The art of renaming


Recently, a painting by artist Vincent Van Gogh was renamed almost 135 years after it came into existence. According to reports in the media, when a Dutch chef, Ernst de Witte, visited the Van Gogh Museum in Amsterdam last year, he believed that the still life painting was incorrectly titled ‘Red Cabbages and Onions’ (1887) when it should have read ‘Garlic’ since that is what was represented in the work. He subsequently went on a mission to prove his theory with detailed analyses including comparisons with Van Gogh’s other work ‘Still Life Around a Plate of Onions’ (1889). The museum’s research team was convinced by his evidence and later renamed the painting ‘Red Cabbages And Garlic’.

Interestingly, it turns out this is not the first time that a work of art has been retitled. But first, let us take a look at how titles came about. The practice of assigning a title to artworks is fairly new, and before the 18th century, most artworks in the West were untitled. However, when artworks began to be moved around for exhibitions and exchanged hands, it meant documentation assumed importance and thus, it made sense to assign titles. It was in the 18th century that the movement of art increased as a result of art museums being constructed across Europe with the Louvre also coming up in 1793. Simultaneously, during this period, the art market began to grow with auction houses getting established: both Sotheby’s and Christie’s were founded around this time.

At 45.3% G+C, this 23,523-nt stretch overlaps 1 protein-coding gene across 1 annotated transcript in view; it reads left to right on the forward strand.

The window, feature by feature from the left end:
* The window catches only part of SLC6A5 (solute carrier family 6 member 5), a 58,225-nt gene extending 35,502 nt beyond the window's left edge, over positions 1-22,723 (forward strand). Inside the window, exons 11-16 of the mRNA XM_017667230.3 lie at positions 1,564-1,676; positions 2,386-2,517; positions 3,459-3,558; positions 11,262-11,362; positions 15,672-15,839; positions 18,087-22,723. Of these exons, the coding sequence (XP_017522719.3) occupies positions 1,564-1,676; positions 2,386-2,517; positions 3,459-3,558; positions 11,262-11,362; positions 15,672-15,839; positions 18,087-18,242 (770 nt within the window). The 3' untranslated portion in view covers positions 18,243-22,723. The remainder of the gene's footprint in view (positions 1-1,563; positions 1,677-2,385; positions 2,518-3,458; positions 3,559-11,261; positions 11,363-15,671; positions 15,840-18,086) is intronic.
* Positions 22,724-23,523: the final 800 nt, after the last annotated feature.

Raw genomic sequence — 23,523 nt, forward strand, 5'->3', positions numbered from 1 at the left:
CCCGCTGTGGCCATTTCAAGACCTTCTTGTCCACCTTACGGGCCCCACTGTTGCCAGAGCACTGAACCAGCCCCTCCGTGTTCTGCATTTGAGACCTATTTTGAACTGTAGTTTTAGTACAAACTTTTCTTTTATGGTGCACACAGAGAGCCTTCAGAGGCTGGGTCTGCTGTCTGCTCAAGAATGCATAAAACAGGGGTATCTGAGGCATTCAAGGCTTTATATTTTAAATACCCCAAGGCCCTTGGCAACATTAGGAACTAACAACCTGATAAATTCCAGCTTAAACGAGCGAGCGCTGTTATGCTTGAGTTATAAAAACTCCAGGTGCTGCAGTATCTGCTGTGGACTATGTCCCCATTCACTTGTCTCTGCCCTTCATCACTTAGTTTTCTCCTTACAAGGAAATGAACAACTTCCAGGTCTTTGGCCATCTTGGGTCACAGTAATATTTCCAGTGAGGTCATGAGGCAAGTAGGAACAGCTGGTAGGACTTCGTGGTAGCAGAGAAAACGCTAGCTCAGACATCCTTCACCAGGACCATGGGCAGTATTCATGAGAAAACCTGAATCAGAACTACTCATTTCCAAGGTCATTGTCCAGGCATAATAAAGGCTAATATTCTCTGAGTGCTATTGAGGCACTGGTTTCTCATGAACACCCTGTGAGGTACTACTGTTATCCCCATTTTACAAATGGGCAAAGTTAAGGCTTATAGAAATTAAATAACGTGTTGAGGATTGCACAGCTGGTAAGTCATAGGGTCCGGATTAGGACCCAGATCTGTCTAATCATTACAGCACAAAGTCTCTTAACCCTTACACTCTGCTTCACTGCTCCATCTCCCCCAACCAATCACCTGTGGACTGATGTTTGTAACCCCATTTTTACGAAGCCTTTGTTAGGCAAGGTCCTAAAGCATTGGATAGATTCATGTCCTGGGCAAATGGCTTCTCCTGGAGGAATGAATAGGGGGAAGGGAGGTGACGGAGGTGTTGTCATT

It is a well-known fact that many artists prefer to keep their works untitled, in order to keep the artwork open to interpretation, and to avoid offering any clues or points of visual references in viewing. However, a collection of untitled works can be a logistical nightmare — in terms of cataloguing, documentation and tracing provenance, to mention only a few of the many challenges such works pose. This is one of the many reasons why gallerists, dealers, critics and historians find it useful to have titles for all the works. For the viewer too, having a title offers context, which may contribute towards making the artwork more accessible.

Despite this, several artists continue to keep their works untitled, believing staunchly that the work should speak for itself. This trend is more evident in the case of nonrepresentational or abstract works. In fact, ‘Untitled’ as a title also finds favour with artists while sometimes either serial numbers or additional short descriptions in parentheses accompany them.

Imagine if the Mona Lisa was untitled. Well, it so happens that the painting acquired an official title much later, after Leonardo da Vinci’s death. Picasso’s ‘Le Bordel Philosophique’, painted in 1907, was renamed in 1916, when it was presented before the public at André Salmon’s Salon d’Antin, and came to be known as ‘Les Demoiselles d’Avignon’ — a less shocking title than the original and more palatable for the public. 

In more recent times, Picasso’s ‘The Girl With A Red Beret And Pompom’ a 1937 painting, which depicts his lover Marie-Thérèse Walter, was renamed ‘Annabel’ in 2018. The buyer, Richard Caring, added this label after his nightclub where the work was displayed.

The author is a Bengaluru-based art consultant, curator and writer. She blogs at Art Scene India and can be reached on [email protected]

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